As shown in Figure 2d, the π* absorption peak for the amide N (~401.5 eV) of PtCo/C-PNIPAM was significantly decreased compared with that of C-PNIPAM, which means that the amide N sites of PNIPAM may be used to form Co–N bonds on PtCo nanoparticles.47, 51, 52 In addition, the σ* absorption feature (~405 eV) of PtCo/C-PNIPAM broadened, and its intensity was reduced, which may be attributed to a geometrical change for the C–N bond from sp2 to sp3 configurations by the interaction between the surface Co on the PtCo nanoparticles and the amide N in the PNIPAM functionalized on the carbon surfaces.47 In addition, as shown in Supplementary Figure S7, both PtCo/C-PNIPAM and PtCo/C showed similar patterns in the X-ray diffraction measurements related to their periodic bulk structures rather than their surface structures. Consequently, it may be concluded that PtCo alloy nanoparticles with Pt-(Co–Nsurf) formed on the surfaces were successfully synthesized using C-PNIPAM as a support material.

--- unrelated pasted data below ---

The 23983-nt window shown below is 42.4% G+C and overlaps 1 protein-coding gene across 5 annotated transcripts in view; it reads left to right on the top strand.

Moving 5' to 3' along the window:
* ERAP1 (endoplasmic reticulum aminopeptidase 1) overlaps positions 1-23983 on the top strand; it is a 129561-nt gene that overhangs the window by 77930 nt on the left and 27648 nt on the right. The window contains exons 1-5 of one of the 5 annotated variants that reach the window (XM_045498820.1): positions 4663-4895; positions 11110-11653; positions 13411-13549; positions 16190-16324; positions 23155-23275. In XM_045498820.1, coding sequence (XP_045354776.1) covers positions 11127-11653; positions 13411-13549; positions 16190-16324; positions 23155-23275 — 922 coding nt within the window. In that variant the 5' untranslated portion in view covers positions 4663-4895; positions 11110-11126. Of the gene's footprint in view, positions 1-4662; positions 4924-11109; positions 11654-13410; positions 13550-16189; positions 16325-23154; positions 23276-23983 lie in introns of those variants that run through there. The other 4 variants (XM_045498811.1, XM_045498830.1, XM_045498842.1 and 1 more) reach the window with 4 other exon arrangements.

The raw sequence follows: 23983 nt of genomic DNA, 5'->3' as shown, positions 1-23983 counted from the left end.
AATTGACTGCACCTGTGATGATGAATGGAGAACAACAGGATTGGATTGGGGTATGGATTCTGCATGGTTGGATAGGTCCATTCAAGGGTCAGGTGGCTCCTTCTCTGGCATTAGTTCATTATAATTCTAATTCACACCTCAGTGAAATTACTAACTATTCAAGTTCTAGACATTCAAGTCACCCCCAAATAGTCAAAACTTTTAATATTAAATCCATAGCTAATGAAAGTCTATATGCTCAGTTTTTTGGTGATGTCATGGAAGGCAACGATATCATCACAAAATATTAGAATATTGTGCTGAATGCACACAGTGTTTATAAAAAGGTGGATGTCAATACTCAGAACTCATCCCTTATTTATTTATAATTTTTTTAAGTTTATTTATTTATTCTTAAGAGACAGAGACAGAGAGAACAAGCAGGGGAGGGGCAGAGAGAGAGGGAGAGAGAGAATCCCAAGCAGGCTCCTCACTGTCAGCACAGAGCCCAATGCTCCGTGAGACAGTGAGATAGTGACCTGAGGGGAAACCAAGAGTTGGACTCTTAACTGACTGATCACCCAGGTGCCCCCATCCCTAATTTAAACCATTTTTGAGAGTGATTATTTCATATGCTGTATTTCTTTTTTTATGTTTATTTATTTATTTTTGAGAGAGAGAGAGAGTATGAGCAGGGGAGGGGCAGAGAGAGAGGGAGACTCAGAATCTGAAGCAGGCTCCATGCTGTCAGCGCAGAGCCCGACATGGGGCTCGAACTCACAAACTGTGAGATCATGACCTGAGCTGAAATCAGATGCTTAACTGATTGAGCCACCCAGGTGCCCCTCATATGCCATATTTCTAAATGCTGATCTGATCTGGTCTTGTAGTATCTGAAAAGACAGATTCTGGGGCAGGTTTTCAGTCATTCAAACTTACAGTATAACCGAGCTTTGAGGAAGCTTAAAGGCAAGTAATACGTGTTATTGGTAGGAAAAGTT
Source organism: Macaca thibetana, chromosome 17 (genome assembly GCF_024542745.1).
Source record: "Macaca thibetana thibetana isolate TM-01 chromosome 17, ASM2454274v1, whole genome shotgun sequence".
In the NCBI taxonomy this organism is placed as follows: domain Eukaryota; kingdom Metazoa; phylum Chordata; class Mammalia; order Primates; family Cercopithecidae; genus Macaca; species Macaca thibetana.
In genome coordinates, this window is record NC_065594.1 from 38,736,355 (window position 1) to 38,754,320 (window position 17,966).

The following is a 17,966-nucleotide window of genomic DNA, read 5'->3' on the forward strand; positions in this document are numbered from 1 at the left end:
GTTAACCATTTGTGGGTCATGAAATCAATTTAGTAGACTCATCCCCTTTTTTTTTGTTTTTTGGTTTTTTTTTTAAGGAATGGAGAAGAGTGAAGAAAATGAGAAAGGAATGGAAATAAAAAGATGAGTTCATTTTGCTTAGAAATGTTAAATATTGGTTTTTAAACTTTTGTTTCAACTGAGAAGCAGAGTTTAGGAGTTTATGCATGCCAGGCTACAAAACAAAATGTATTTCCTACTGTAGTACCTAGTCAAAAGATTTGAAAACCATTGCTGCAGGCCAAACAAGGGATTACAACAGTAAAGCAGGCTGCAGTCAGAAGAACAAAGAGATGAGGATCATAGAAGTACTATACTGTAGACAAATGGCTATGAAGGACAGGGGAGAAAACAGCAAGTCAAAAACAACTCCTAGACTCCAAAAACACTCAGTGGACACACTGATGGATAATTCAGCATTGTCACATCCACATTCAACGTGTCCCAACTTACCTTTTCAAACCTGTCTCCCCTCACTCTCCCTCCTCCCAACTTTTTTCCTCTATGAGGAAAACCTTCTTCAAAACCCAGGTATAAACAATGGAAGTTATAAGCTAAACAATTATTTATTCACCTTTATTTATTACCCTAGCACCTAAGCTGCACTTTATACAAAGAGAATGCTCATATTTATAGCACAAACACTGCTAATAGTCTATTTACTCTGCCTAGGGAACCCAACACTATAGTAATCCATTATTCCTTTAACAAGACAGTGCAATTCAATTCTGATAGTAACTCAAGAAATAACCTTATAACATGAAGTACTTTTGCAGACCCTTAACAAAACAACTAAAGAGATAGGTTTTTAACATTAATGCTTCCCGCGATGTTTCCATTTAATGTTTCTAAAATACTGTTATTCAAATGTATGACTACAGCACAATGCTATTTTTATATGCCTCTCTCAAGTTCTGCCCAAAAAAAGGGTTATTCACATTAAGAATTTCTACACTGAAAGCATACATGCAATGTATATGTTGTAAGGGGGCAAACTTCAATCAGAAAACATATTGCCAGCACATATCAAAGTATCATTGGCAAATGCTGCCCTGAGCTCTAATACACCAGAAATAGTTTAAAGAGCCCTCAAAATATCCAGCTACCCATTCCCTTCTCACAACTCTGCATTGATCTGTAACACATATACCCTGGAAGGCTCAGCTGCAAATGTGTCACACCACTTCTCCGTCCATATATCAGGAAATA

However, as shown in Figures 3a and b, it was difficult to discern the morphological differences between PtCo/C-PNIPAM and PtCo/C samples in the TEM images. Therefore, to visually demonstrate the existence of Pt-(Co–Nsurf) in PtCo/C-PNIPAM, energy-dispersive X-ray spectroscopy mapping and line scanning measurements were performed for the PtCo/C-PNIPAM samples using a Cs-corrected STEM. As shown in Figures 3c–h, the N element in the amide functional groups of PNIPAM was detected mainly on the surface of the PtCo nanoparticles and not on the bare carbon surface. In addition, the co-existence of Pt, Co and N atoms was clearly identified from the line profile of PtCo/C-PNIPAM in Figures 3i and j. However, it was still difficult to precisely observe the selective PNIPAM functionalization on the surface Co atoms of the modified PtCo nanoparticles by the TEM measurements because of the physical limitation of TEM resolution. Therefore, we needed to closely study the electronic and chemical structure changes of Co and Pt with various X-ray spectroscopy methods such as NEXAFS, XANES and XPS to prove the effects of PNIPAM on PtCo nanoparticles.

Figure 3
figure 3

TEM images overlayed with particle size distributions of as-prepared (a) PtCo/C and (b) PtCo/C-PNIPAM. (c) Bright-field and (d) dark-field STEM images of PtCo/C-PNIPAM at low magnification. Energy-dispersive X-ray spectroscopy elemental mapping images for (e) Pt, (f) Co and (g) N and (h) the overlapped mapping image with all the elements in the same region of the PtCo/C-PNIPAM sample. (i) Dark-field STEM image of a nanoparticle scanned along the direction of the green arrow and (j) the resultant line profile of Pt, Co and N in PtCo/C-PNIPAM sample. STEM, scanning transmission electron microscope.